Toy Art Awakening
Recently I have been asking people a lot of questions about the direction to take Toy Art – and I wanted to share a few thoughts. Up to this point my participation in the world of designer toys and toy art has been fairly passive, and to be honest that’s how I like it. Now that Toy Art UK is heading towards its 4th event in 2022, it’s time to take stock about what we are now and where we are heading.
First a bit of history about Toy Art UK and me. My name is Nick Andrews, and my background before designer toys was design, advertising and print. 20 years ago I stepped away from full time employment and took control of my time and headed down a track with few signposts but lots of freedom. Skip forward 10 years and my partner Liz walks through the door and presents me with a really thoughtful gift in the shape of a small designer toy – she is always so lovely with things like that.
That was the lightbulb moment for me
My early years were spent around creative people, my father was an artist and graphic designer and there was always something or someone interesting nearby for inspiration. But I was more technically creative, one of those freaky kids in the early 80s who genuinely loved technology and still do.
This took me into a rapidly changing world of type and design where the old world was clashing with new technology and lessons had to be learned over night in trying circumstances. I got to spend time with people who had traditional skills from the world of advertising and design, making the transition easier for both parties as we understood each other’s approach.
All the usual influences that everyone else experienced during the 80s/90s and 00s came my way, with strong influences from Manga, Asian art and European art from the late 19th and early 20th century mixed into the vanilla I was bombarded with. So because I missed punk and that annoyed me, I was always looking for something to jolt me out of my day to day existence instead of just drifting through a world that bored me at best and troubled me at worst.
Art Toys gave me that jolt – and it’s given me access to a world that makes me react every day. Some days I smile a lot, others I laugh…..and some I am angry because what I am looking at is either so bad or pointless. Thing is, Toy Art makes me respond, and this world generally leaves me cold – this tells me it’s important.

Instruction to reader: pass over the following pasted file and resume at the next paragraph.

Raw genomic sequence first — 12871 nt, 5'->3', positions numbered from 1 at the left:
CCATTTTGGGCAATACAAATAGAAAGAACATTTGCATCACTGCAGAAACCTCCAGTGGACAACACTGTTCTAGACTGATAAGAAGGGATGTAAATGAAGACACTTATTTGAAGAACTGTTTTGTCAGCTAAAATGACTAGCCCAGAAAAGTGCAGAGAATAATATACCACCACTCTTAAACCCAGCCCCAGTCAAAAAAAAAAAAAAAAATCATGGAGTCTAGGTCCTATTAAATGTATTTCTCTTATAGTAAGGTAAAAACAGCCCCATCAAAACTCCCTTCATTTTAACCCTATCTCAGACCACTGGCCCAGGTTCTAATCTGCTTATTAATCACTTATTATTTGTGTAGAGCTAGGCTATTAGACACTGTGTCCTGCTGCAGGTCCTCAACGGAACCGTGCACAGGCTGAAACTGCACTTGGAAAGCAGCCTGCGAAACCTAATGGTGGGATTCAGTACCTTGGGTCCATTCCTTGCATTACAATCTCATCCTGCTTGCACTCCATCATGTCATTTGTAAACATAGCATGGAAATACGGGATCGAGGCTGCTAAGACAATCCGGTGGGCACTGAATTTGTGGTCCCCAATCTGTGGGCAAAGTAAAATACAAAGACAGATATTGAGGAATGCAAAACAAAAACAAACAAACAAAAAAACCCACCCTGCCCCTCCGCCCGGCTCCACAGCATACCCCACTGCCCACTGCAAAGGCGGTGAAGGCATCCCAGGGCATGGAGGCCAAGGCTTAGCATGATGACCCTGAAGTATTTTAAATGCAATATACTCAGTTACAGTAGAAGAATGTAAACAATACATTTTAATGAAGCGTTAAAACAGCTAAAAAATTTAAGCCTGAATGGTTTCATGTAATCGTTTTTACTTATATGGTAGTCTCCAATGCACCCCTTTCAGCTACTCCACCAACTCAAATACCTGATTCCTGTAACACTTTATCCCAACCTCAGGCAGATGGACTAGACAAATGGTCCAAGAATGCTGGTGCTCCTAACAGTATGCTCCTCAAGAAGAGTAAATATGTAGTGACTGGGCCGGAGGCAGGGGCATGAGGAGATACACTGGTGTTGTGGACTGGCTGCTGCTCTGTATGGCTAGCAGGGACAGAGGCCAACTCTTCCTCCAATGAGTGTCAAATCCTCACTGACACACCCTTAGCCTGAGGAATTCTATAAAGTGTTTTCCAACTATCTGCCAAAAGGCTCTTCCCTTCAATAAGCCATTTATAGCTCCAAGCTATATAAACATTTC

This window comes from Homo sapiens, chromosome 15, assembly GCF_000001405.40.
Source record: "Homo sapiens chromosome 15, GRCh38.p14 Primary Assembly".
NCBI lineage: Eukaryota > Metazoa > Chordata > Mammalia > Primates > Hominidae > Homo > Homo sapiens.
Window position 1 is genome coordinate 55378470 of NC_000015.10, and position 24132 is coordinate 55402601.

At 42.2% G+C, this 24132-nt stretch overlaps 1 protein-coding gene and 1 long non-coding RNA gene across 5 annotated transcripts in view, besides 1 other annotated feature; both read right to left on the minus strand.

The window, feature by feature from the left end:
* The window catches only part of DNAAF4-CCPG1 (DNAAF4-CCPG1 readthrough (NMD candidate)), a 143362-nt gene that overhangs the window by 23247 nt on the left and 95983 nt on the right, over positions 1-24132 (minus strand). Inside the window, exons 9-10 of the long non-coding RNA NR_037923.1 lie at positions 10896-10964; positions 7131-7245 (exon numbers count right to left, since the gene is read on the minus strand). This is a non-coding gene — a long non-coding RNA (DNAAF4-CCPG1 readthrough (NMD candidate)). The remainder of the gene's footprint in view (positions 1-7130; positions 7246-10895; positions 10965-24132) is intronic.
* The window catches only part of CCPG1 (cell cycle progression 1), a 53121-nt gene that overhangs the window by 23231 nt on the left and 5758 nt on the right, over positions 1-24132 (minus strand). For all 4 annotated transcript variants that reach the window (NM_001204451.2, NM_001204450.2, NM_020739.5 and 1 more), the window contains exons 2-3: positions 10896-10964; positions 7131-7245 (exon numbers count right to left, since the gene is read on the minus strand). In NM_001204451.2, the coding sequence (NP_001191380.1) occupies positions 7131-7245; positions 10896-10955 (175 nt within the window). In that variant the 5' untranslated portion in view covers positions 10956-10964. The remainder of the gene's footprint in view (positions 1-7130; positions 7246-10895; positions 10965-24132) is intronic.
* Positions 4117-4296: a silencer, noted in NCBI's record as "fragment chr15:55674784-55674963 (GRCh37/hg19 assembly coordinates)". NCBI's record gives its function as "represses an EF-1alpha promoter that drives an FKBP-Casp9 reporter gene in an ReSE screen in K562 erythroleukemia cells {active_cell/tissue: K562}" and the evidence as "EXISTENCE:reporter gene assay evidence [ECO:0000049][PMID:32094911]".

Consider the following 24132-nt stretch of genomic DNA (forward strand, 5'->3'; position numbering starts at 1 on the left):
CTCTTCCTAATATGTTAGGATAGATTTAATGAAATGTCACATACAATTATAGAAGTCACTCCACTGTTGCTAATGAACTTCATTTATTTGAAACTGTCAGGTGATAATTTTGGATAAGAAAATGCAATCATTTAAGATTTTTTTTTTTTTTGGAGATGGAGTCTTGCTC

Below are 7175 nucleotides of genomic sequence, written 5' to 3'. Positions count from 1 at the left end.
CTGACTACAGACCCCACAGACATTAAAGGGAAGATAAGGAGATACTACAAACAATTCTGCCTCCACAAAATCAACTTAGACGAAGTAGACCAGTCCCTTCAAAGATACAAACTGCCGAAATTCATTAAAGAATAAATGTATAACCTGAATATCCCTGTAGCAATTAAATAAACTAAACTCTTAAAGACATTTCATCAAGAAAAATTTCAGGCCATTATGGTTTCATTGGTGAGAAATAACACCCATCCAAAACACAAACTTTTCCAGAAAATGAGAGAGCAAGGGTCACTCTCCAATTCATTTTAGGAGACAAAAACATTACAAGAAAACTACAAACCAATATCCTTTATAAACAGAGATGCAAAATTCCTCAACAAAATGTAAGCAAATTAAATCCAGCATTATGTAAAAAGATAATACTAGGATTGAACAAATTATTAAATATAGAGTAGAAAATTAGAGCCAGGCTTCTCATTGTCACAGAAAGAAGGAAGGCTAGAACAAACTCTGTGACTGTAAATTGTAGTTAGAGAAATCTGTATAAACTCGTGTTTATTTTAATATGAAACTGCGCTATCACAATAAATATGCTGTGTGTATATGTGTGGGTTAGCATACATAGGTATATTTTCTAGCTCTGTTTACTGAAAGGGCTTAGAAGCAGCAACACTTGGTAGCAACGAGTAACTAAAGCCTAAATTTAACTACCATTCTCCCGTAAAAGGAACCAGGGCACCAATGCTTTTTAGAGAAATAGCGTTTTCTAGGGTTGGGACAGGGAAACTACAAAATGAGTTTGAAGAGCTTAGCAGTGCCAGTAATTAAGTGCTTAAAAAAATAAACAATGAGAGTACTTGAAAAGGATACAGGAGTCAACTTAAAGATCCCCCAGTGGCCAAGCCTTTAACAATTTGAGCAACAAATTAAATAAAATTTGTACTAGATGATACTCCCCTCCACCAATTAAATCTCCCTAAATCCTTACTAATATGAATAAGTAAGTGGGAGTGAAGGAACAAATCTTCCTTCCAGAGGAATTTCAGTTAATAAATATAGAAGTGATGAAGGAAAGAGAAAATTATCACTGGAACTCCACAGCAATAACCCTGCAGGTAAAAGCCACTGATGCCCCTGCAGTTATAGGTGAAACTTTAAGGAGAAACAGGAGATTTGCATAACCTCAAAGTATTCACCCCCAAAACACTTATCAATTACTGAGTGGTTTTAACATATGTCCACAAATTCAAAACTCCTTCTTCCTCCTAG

So I immersed myself into the world of designer toys while paying the bills putting together websites for local businesses. To be honest after seeing how they do things at ToyCon UK I was not sure about Toy Art UK as an event at all but I spoke to a few artists and some of the artists really knew the Designer Toy world I never could. Those artists told me to go for it, one of them (Doktor A) was and is a huge part of the Designer Toy world and has an incredible influence over it – so I did. There is no way I could or would have organised that first event without their support in a world I was relatively new to.
I am not clever enough to have an agenda
Because I am a little naive, and because I didn’t know any better, I decided to contact Pete Fowler and ask him to be part of our first event – and he was a complete gentleman who stepped up and created our first event poster which gave the event a massive lift. Obviously contacting one of the biggest names in the Designer Toy world who was a complete stranger and asking for a favour was risky, but Pete saw what I wanted to do and understood what drove me from day one.
Then our event partner became part of Toy Art – Steve Smith from Retro Events. I had worked with Steve a few times at some of his events and knew that there was an instant trust between us that is rare to find, so I asked him to join myself and my partner Liz in creating the first Toy Art U.K. event. Steve takes care off everything to do with the actual Toy Art event, managing the venue, booking in the artist – making sure we are legal and safe basically. Retro Events organises multiple events ever year in normal times, so we know we can just let Steve do what he does well.
From there we created something unique and artist focused – that was always going to be the central difference between us and other designer toy events. We don’t know why other people do what they do well, that’s none of our business – our business is uplifting, encouraging and supporting toy artists in any way we can.
Moving forward we want to carry on doing what we do, we really enjoy it and get a lot of satisfaction from seeing artists we work with happy and successful. We are there for artists when things aren’t going so well, if they want to talk or ask for advice – we help whenever we can. Sometimes we can help directly, and other times we put people in touch with other people who can help them in the Toy Art network. The community we are building really works and is incredibly supportive to other artists, this is one of the aims which was central to everything we had planned.
For us it’s about mutual respect and wanting to see others do well as part of what we do, this will always be central to everything. As a consequence we make as much money doing what we do as a lot of the artists we support, next to nothing. But the passion and joy we get from our involvement with the artists and toy art we work with makes everything worthwhile.
A large part of our focus now is to let people outside the world of Designer Toys know what we know and show them how they can buy affordable, beautiful toy art for their homes and workplaces.